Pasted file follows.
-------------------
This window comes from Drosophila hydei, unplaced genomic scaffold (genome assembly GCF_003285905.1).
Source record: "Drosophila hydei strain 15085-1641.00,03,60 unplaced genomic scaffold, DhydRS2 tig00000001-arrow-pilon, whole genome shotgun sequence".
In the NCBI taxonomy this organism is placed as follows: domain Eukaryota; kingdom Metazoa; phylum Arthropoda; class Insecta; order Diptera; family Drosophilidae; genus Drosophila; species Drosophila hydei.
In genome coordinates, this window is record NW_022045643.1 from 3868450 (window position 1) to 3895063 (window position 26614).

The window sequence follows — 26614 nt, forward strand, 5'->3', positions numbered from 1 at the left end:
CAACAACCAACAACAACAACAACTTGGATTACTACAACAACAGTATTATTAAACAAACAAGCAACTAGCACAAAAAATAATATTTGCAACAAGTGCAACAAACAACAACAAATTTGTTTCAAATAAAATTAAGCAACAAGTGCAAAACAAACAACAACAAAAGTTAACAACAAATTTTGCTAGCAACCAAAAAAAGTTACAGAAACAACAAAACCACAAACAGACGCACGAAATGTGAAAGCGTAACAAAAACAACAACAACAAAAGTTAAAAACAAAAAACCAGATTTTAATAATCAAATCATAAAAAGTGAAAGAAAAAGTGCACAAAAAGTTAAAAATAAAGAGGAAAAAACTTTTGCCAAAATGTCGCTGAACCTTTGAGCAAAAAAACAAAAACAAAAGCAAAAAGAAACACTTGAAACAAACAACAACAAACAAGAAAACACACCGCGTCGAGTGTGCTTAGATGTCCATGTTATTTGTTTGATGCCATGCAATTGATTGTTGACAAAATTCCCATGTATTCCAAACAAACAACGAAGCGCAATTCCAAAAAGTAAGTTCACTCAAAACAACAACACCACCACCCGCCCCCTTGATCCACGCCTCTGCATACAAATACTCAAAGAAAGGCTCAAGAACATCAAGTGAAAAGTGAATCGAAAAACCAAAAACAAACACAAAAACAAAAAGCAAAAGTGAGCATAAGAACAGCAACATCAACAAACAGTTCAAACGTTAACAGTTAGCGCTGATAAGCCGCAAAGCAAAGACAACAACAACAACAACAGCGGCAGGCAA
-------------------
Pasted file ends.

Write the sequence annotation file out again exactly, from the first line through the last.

This window comes from Drosophila hydei, unplaced genomic scaffold (genome assembly GCF_003285905.1).
Source record: "Drosophila hydei strain 15085-1641.00,03,60 unplaced genomic scaffold, DhydRS2 tig00000001-arrow-pilon, whole genome shotgun sequence".
In the NCBI taxonomy this organism is placed as follows: domain Eukaryota; kingdom Metazoa; phylum Arthropoda; class Insecta; order Diptera; family Drosophilidae; genus Drosophila; species Drosophila hydei.
In genome coordinates, this window is record NW_022045643.1 from 3868450 (window position 1) to 3895063 (window position 26614).

The window sequence follows — 26614 nt, forward strand, 5'->3', positions numbered from 1 at the left end:
CAACAACCAACAACAACAACAACTTGGATTACTACAACAACAGTATTATTAAACAAACAAGCAACTAGCACAAAAAATAATATTTGCAACAAGTGCAACAAACAACAACAAATTTGTTTCAAATAAAATTAAGCAACAAGTGCAAAACAAACAACAACAAAAGTTAACAACAAATTTTGCTAGCAACCAAAAAAAGTTACAGAAACAACAAAACCACAAACAGACGCACGAAATGTGAAAGCGTAACAAAAACAACAACAACAAAAGTTAAAAACAAAAAACCAGATTTTAATAATCAAATCATAAAAAGTGAAAGAAAAAGTGCACAAAAAGTTAAAAATAAAGAGGAAAAAACTTTTGCCAAAATGTCGCTGAACCTTTGAGCAAAAAAACAAAAACAAAAGCAAAAAGAAACACTTGAAACAAACAACAACAAACAAGAAAACACACCGCGTCGAGTGTGCTTAGATGTCCATGTTATTTGTTTGATGCCATGCAATTGATTGTTGACAAAATTCCCATGTATTCCAAACAAACAACGAAGCGCAATTCCAAAAAGTAAGTTCACTCAAAACAACAACACCACCACCCGCCCCCTTGATCCACGCCTCTGCATACAAATACTCAAAGAAAGGCTCAAGAACATCAAGTGAAAAGTGAATCGAAAAACCAAAAACAAACACAAAAACAAAAAGCAAAAGTGAGCATAAGAACAGCAACATCAACAAACAGTTCAAACGTTAACAGTTAGCGCTGATAAGCCGCAAAGCAAAGACAACAACAACAACAACAGCGGCAGGCAA